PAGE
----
Nation’s first sepak takraw courts to be built on East Side

The Southeast Asian game of sepak takraw is played by using only the head, feet, or knees to knock a plastic ball back and forth. Hands cannot be used and players go to gravity-defying measures to ensure the ball does not fall on their side.

Soccer-like game is a tradition for Southeast Asian cultures

The East Side is about the become one of the first neighborhoods in the U.S. to receive permanent sepak takraw courts. The Duluth and Case Recreation Center on the East Side and Marydale Park in the North End neighborhood will each receive two new courts.

Sepak takraw, a traditional sport played in much of Southeast Asia, involves teams of three players passing a ball over a net. Players can use any part of their body, except their hands, to get the ball over the net. The game could be described as a cross between volleyball and soccer.

The courts will be built using a $100,000 grant to St. Paul Parks and Recreation from the Minnesota Super Bowl LII Host Committee Legacy Fund, which was announced during at event at the Duluth and Case Recreation Center on Tuesday, Feb. 21. The grant will also be used to fix tennis courts at St. Paul recreation centers and parks. 

In preparing for hosting the 52nd Super Bowl next year, the Legacy Fund is awarding one grant every week until next year’s Super Bowl. This was the foundation’s third grant so far.

“We need to leave a legacy for our state,” said Maureen Bausch, Minnesota Super Bowl Host Committee executive board member. “We’re showing the world what we Minnesotans do, and you’re a part of that.”

Tuesday’s event included fourth-grade students from Jackson Elementary, St. Paul Mayor Chris Coleman, state Sen. Foung Hawj and St. Paul city council member for Ward 6 Dan Bostrom.

“This helps us bring our community’s dreams to life,” said Mike Hahm, St. Paul Parks and Recreation Department director. 


Home of sepak takraw pros

While it is not known where in Southeast Asia sepak takraw originated, the game is played in Vietnam, Malaysia, Thailand, Laos, the Philippines and Myanmar. 

While each country had its own name for the game, once international competitions began and formal rules were established, it was decided to create one name, sepak takraw. The name consists of two languages; sepak is Malaysian for “kick,” and takraw” is the Thai word for “ball.”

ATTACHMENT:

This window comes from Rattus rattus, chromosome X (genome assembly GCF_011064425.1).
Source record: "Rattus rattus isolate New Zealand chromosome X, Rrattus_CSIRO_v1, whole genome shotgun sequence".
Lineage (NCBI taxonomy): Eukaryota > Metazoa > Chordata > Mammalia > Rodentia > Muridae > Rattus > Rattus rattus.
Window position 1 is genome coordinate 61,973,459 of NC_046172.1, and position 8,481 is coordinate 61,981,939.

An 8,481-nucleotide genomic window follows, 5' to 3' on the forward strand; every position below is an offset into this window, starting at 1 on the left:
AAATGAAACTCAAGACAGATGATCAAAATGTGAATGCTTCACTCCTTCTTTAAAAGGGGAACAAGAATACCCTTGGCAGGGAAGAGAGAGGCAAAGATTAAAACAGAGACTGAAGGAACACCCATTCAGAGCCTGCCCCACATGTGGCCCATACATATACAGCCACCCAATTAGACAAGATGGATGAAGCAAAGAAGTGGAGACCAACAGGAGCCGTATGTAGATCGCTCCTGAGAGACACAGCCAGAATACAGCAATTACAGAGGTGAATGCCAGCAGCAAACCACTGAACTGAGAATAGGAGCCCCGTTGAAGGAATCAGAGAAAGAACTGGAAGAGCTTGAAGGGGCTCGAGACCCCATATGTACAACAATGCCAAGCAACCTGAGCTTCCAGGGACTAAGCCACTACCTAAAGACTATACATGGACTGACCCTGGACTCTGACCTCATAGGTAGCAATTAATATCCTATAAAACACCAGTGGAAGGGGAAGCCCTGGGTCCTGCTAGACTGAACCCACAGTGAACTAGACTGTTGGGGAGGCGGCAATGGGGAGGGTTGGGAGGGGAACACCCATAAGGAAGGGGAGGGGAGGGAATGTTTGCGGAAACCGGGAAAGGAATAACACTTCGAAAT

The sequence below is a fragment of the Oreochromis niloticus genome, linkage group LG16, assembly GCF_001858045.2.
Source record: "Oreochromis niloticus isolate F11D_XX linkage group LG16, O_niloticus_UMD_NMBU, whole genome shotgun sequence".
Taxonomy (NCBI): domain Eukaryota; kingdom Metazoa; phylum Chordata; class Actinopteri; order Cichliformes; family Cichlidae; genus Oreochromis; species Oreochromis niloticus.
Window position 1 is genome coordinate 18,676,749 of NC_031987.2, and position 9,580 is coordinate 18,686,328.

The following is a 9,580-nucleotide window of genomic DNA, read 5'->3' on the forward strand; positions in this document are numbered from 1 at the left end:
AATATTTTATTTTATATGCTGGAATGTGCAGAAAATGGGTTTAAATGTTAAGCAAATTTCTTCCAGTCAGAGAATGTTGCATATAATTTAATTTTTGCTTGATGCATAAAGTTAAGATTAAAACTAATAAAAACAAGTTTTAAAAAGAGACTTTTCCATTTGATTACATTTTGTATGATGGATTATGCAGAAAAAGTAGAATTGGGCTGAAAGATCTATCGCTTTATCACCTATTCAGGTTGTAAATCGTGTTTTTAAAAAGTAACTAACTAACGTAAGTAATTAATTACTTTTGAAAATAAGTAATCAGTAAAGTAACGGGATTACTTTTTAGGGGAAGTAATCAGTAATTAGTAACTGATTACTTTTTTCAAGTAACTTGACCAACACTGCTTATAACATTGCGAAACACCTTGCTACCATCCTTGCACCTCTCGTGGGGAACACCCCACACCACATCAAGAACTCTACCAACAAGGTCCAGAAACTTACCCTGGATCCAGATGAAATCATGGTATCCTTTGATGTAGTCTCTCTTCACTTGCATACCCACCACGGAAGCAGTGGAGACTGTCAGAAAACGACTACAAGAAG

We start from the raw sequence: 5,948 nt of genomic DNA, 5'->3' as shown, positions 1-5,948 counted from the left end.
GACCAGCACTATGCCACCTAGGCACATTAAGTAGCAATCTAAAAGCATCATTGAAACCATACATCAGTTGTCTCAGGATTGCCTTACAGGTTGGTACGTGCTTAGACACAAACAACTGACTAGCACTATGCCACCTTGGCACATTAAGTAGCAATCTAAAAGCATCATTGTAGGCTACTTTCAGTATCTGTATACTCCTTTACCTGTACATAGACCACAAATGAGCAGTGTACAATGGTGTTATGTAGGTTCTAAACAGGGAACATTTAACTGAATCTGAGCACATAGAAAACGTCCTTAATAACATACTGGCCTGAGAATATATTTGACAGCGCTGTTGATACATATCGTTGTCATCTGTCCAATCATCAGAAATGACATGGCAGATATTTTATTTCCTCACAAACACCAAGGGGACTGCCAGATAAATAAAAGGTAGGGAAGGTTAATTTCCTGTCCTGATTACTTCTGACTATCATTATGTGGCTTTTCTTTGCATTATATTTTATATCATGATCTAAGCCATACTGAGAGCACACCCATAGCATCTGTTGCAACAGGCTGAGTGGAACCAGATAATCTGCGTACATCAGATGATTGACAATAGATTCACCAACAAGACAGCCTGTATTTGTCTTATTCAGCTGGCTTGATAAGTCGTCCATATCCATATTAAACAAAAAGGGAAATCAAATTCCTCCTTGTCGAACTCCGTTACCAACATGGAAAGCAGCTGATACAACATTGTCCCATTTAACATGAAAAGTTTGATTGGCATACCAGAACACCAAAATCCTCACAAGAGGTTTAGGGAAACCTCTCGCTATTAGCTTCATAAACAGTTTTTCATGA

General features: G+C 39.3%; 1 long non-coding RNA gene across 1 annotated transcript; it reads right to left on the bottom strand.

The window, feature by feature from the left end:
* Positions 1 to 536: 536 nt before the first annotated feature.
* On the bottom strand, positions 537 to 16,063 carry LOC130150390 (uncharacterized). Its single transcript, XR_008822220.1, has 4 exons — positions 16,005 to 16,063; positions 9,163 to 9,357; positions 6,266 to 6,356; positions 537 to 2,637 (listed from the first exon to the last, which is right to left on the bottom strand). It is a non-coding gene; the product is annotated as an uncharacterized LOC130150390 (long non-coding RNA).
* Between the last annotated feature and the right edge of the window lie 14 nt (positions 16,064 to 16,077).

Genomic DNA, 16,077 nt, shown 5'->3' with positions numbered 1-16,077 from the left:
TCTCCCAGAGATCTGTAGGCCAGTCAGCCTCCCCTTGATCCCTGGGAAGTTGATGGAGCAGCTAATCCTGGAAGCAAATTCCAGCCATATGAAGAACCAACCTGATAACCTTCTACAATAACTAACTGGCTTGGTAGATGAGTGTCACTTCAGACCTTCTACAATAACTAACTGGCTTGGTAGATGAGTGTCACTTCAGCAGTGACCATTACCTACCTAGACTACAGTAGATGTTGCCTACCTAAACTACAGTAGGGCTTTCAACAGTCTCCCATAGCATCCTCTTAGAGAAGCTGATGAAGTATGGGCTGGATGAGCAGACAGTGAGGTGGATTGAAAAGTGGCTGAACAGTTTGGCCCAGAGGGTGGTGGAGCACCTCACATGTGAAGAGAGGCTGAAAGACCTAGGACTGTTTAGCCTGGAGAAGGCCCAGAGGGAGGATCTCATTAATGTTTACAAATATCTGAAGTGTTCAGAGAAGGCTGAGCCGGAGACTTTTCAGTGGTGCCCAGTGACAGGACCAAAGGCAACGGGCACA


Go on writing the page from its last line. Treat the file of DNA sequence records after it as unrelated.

Sepak takraw was introduced in Minnesota by the first wave of Hmong immigrants 40 years ago. 

Some Minnesota sepak takraw players, who are a part of Sepak Takraw of USA, Inc., are award winners. In December they came home with first and second place from SkillCon, a convention where unique skills and competitive sports compete.

Lee Pao Xiong, chair of Sepak Takraw of USA and a professor of Hmong Studies at Concordia University in St. Paul, said the organization was established about six years ago and has been working with St. Paul parks staff to build sepak takraw courts in the city.

They have also competed at the King’s Cup in Thailand, the Super Bowl of the sepak takraw world and the Super Series in Malaysia.

Sepak Takraw of USA, along with sepak takraw organizations from Southeast Asia, are working to make sepak takraw a part of the summer Olympics. 

The sport is hugely popular during the annual Hmong Fourth of July celebration in Como Park, known as Hmong Freedom Celebration Sport Tournament or “J4.”

Gao Chang, secretary for Sepak Takraw of USA said the game is fairly easy to pick up and understand, but that to be a pro takes a lot of work. Professional players are often defying gravity by jumping in the air and spinning to kick the ball over the net.

Chang said these courts at Duluth and Case Recreation Center are history making for the Hmong community in St. Paul. He added not only will these courts benefit Southeast Asian descendants in St. Paul, they will benefit everyone in the neighborhood. 

 “We should embrace our cultures,” Chang said.

Tzianeng Vang, vice chair for Sepak Takraw of USA said to have St. Paul be home to the first sepak takraw courts in the U.S. “means a lot for the older generations” and is a way for the younger generation to connect with their culture. 

 “It makes it more visible,” Vang said. 

To see a video of how sepak takraw is played, go to


Marjorie Otto can be reached at 651-748-7816 or at Follow her on Twitter at @EastSideM_Otto.



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